Director: Catherine Hardwicke
Cast: Kristen Stewart, Robert Pattinson, Billy Burke, Peter Facinelli
Screenplay: Melissa Rosenberg
122 mins. Rated PG-13 for some violence and a scene of sensuality.
It seems almost too easy to make fun of Twilight as a franchise, and I’m not here to bash. It’s been a good many years since I’ve seen any of these films, and I felt like a revisit. I’ll start by saying something nice about the source material (I’ve read the first 100 pages of the first book, so I’ve earned this). These books by Stephanie Meyer got younger people reading again, and I’ll never fault that (even if the source material is dreck). Okay, I tried my best. Now, let’s get to the vamp-lovin…
Bella Swan (Kristen Stewart, Snow White and the Huntsman, Spencer) has just moved to Forks, Washington to stay with her dad, and she’s just trying to fit in. When she’s forced to be lab partners with the strange and reserved Edward Cullen (Robert Pattinson, Remember Me, The Devil All the Time), she finds that she is unable to stop thinking about him. Soon, she learns a great secret: Edward and his family are vampires, full of long-life and glittery skin. Now, Bella is forced down a dangerous path, for loving Edward comes with a host of other problems, both living and undead.
As I said above, it’s easy to bash this movie and its sequels, and to be fair, Twilight is not a good movie, but it isn’t the worst thing put to cinema, so let’s talk about what works. First of all, I’m going to be the guy that defends glittery skin. I actually don’t mind this take on vampirism, especially the glittery skin thing that so many people hate. Fun fact: vampires aren’t real, and people have played hard and fast with the rules for decades, so this is not the strangest take on the undead bloodsuckers, so just calm your shit on that one.
Also, there are solid performances in the movie. Not from the two leads, not at all. Both Stewart and Pattinson are really unlikable in this movie. Stewart has these fits throughout the movie where she can’t stop blinking, mumbling and faux smiling, and it’s almost unnerving, and Pattinson’s take on Edward is creepy and dickish, but there are solid performances from members of the supporting cast. I really like Billy Burke (Drive Angry, Batman: The Long Halloween – Part 2) as Bella’s father, Charlie. I believed that he was a bit of a dolt at parenting, that he was trying to do the Friend thing more than the Dad thing, and he couldn’t wrap his head around the parenting of a teenager because he hasn’t had to.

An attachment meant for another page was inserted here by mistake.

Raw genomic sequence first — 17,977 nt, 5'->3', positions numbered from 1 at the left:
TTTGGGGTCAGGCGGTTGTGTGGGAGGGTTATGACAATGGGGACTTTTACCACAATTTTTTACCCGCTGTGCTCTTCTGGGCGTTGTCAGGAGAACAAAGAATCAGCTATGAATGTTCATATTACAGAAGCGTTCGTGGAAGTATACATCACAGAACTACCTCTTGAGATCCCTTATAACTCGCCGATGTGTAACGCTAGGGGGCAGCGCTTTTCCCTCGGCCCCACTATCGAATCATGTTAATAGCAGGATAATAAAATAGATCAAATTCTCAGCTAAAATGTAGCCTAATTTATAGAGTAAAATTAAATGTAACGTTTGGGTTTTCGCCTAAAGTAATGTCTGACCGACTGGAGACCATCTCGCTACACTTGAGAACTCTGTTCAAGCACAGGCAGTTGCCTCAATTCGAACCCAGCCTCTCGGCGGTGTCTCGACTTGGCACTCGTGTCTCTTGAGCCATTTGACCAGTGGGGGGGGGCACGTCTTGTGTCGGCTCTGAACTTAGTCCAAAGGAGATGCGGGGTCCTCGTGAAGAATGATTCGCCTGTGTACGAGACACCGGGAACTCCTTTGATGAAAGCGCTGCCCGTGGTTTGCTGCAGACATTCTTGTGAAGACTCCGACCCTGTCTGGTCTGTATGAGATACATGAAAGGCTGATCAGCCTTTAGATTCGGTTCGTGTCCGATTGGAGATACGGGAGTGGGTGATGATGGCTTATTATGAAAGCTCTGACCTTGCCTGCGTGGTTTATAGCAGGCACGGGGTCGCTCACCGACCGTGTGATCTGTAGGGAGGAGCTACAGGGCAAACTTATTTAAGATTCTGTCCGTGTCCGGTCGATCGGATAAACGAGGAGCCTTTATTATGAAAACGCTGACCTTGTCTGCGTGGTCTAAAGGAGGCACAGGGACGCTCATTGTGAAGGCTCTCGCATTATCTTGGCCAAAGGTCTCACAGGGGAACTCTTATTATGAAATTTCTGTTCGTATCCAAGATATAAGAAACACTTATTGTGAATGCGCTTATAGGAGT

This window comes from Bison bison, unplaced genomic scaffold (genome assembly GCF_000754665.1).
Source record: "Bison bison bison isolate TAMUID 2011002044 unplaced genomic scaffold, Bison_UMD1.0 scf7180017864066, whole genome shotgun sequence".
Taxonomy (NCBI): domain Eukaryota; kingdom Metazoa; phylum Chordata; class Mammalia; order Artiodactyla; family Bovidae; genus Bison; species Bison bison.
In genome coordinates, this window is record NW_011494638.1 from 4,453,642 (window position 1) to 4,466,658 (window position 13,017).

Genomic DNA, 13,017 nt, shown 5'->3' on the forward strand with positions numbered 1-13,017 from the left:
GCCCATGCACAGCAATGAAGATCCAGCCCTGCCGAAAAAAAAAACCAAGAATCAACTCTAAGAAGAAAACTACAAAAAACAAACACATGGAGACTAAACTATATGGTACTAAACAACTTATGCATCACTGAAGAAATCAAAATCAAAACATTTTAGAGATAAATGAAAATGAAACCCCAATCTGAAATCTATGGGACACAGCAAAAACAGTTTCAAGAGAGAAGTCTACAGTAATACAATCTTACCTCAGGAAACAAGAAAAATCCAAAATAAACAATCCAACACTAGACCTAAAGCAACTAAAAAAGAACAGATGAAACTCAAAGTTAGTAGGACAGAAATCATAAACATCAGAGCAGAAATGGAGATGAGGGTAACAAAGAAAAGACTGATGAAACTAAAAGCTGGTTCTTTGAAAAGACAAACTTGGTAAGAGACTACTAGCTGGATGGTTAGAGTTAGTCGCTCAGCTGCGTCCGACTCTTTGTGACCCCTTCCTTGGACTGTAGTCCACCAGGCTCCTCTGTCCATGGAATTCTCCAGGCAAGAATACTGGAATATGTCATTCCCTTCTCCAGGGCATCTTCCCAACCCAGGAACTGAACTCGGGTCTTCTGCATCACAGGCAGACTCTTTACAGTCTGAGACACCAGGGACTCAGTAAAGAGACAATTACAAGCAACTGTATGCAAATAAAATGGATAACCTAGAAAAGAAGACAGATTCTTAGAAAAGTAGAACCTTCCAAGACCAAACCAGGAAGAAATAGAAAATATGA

I also really liked Peter Facinelli (The Vanished, 13 Minutes) as Carlisle Cullen, the adopted father of Edward. Facinelli brings a restraint to his characterization of Carlisle that the “teen” Cullens completely fail at. Comparing Facinelli’s take on the vampire to Pattinson’s Edward, Carlisle comes off as a friendly but quiet man, whereas Pattinson is trying so hard not to be noticeable that he’s awkwardly even more noticeable. The same can be said of Elizabeth Reaser as Esme, Carlisle’s wife. Reaser isn’t really in the movie all that much, but she’s great. She has that quality of a mother who is a little over-friendly to her son’s new girlfriend.
The problem with a lot of the performances in the film is that the screenplay, by Melissa Rosenberg (Step Up, TV’s Jessica Jones), is quite messy. The reason for this is she based her screenplay on Stephanie Meyer’s book. I’ve read enough of Meyer’s book to know that the screenplay is actually pretty close to the book, and the book is bad, so the screenplay is bad. That, combined with director Catherine Hardwicke (Thirteen, Miss Bala) making some bad calls, like her insistence that the film should have narration, and some of her collaboration with cinematographer Elliot Davis on the color palette, some things that would prove to be just as problematic as the series would unfold.
Twilight has some elements that work, and the finished film is not a total loss, but unfortunately, this is a movie that hinges on the romance, and the romance is bad. Both Stewart and Pattinson do not correctly understand their characters, and they both rely on some poor scriptwriting based on even poorer subject matter. I stand by that fans of the source material will probably like this movie, but it’s bad, just not as bad as most haters would lead you to believe.
-Kyle A. Goethe